Google to delete users’ location history, Rabbit AI gadget tested

Google will delete everything it knows about users’ previously visited locations
, the company has said, a year after it committed to reducing the amount of personal data it stores about users. The company’s “timeline” feature – previously known as Location History – will still work for those who choose to use it, letting them scroll back through potentially decades of travel history to check where they were at a specific time. But all the data required to make the feature work will be saved locally, to their own phones or tablets, with none of it being stored on the company’s servers. The Guardian

A group of UK retailers are suing Amazon for damages of up to £1.1 billion, over claims it misused their data and pushed them out of the market to inflate its own profits. The British Independent Retailers Association (Bira) said it was the biggest collective action ever launched by UK retailers. The claim is being filed by the group, on behalf of UK retailers, at a specialist London tribunal on Thursday. Bira alleges that Amazon’s UK marketplace illegally used data belonging to competing sellers to market rival products for a cheaper price. Standard 

Rabbit says its new device, pictured above, is “an intuitive companion” that can “handle everyday digital tasks”.

I’ve just spent the past few days with the latest gadget billed as being able to take on the smartphone: the Rabbit R1. I wanted to see if I could imagine this portable, artificial intelligence (AI) digital assistant one day becoming what my phone is now – something I can’t live without. You can see the thinking behind it: millions of people have played with AI-powered chatbots like ChatGPT, Claude and Gemini. Given that success with software, it seems the Next Big Thing for the tech giants is to do the same with hardware, and find ways to physically embed AI tools. BBC 

Mike Lynch, the British technology tycoon, has been cleared of fraud over the multibillion-dollar sale of his software company Autonomy. A San Francisco jury acquitted Mr Lynch on Thursday in a remarkable redemption for the entrepreneur, who has been plagued by legal problems since the company’s sale 13 years ago. The decision came after an 11 and a half-week trial in which jurors heard that Mr Lynch had masterminded a “multi-year, multi-layered fraud” to inflate Autonomy’s value before its $11bn (£7bn) sale to Hewlett Packard in 2011. Telegraph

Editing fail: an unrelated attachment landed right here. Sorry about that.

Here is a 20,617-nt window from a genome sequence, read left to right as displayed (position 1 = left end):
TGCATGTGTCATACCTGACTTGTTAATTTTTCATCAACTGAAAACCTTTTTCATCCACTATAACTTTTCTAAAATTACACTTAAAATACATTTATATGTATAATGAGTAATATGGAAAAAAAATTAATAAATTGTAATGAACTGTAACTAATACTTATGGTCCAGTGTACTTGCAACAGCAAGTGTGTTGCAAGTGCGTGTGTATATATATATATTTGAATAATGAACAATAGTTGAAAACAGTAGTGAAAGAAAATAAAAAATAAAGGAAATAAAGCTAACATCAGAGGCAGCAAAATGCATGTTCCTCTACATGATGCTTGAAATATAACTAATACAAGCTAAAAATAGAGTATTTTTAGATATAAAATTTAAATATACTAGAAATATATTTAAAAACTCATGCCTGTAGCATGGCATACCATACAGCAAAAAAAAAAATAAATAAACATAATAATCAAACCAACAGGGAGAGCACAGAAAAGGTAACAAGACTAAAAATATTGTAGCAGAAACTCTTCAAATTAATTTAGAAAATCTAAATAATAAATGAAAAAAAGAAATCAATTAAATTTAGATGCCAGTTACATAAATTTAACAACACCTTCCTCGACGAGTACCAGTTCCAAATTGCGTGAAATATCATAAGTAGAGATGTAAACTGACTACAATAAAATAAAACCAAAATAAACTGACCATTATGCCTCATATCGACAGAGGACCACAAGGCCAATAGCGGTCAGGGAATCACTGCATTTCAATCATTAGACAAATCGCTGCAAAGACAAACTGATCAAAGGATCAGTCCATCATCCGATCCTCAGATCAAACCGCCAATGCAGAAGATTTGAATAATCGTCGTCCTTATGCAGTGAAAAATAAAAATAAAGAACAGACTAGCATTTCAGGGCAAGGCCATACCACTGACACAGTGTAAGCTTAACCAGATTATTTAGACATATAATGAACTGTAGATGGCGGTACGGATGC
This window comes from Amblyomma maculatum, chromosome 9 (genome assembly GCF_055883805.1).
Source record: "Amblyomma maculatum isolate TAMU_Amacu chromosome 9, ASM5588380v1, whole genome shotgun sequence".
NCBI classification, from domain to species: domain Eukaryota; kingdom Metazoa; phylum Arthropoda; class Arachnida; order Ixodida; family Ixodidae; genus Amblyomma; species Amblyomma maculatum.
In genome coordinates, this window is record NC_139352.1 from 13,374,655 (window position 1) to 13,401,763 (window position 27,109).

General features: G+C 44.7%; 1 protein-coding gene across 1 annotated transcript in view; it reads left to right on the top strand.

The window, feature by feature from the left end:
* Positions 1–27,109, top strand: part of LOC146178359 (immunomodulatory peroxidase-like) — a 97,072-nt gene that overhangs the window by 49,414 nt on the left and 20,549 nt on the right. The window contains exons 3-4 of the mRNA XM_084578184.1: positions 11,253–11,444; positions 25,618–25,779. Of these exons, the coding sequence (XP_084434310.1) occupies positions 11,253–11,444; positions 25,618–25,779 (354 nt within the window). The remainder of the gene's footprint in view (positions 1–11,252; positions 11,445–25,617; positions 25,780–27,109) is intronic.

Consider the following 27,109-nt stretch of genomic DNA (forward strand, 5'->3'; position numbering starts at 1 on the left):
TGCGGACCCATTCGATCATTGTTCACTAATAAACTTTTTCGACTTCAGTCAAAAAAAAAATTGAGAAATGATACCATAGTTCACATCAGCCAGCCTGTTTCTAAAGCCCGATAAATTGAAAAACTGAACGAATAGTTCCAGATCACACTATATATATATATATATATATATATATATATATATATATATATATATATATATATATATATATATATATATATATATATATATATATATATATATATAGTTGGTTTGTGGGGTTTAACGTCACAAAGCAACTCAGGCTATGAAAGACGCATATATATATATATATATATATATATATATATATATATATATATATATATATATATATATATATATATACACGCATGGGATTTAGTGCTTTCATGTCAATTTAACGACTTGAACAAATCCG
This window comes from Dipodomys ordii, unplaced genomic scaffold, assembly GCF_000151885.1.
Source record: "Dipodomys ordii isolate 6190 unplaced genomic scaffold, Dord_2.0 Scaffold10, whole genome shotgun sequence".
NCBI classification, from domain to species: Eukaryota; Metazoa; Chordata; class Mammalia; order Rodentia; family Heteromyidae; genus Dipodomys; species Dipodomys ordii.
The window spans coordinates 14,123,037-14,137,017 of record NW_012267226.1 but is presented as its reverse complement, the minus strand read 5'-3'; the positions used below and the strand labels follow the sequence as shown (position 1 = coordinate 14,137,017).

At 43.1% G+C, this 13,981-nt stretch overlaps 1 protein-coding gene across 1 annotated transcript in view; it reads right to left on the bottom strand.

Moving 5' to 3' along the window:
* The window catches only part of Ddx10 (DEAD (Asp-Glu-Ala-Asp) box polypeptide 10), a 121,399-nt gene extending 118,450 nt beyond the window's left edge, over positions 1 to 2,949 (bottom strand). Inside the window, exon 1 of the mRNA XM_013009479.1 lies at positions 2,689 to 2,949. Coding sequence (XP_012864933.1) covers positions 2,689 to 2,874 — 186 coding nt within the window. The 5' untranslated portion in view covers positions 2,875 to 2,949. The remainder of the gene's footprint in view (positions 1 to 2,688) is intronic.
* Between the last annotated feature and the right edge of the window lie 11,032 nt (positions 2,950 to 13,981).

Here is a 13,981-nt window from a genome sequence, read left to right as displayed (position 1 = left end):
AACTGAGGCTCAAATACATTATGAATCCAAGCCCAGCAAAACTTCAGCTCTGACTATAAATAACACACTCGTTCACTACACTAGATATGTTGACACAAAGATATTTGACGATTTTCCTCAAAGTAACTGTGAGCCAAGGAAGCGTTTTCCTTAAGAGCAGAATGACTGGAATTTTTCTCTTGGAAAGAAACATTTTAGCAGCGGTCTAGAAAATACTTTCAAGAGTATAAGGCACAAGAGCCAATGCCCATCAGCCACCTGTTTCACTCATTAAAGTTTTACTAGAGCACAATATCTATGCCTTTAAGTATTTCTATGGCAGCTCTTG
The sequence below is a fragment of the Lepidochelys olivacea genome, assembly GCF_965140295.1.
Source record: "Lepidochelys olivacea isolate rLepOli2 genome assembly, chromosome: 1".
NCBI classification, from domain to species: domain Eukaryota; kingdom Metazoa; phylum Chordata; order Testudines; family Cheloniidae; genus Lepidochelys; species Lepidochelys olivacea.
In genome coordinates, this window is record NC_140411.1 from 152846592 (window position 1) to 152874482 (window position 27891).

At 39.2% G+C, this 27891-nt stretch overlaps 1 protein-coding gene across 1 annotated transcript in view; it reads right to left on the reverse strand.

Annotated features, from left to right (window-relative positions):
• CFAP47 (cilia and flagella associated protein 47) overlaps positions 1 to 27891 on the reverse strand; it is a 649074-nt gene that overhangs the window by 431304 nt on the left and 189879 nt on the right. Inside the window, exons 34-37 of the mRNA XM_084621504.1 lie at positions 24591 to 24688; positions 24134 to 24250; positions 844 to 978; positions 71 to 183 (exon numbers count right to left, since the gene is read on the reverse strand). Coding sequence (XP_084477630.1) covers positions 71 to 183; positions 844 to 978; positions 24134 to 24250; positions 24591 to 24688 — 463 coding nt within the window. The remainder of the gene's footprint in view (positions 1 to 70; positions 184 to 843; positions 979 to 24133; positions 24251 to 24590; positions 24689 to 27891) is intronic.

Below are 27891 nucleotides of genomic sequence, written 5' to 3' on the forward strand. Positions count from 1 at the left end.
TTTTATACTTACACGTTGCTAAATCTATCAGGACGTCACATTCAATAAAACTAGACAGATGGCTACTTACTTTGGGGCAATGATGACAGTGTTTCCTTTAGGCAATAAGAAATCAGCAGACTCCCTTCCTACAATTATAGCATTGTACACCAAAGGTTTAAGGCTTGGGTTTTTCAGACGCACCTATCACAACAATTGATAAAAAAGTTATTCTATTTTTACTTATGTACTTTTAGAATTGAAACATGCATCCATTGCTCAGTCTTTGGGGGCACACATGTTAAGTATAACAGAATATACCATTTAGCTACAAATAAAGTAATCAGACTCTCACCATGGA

Bang & Olufsen and TIDAL are partnering to bring hi-res music experiences exclusively to Bang & Olufsen customers.  Starting today, the Bang & Olufsen App will have fully integrated and easy access to hi-res, lossless and immersive spatial audio formats from TIDAL with more functionality and experiences coming. TIDAL offers most content in lossless quality and more than 100 million songs in studio quality with FLAC, now available directly in the Bang & Olufsen App. Editorial specialists at TIDAL will also curate a selection of Bang & Olufsen branded playlists available directly in the app. Tech Digest 

SpaceX’s Starship has splashed down for a “soft landing” in the Indian Ocean – a success after previous attempts ended in spectacular explosions. Elon Musk‘s company upgraded software and made other changes for this fourth attempt, which blasted off from Texas for a half lap around the planet. The billionaire posted on social media: “Despite loss of many tiles and a damaged flap, Starship made it all the way to a soft landing in the ocean!” Sky News 


Chris Price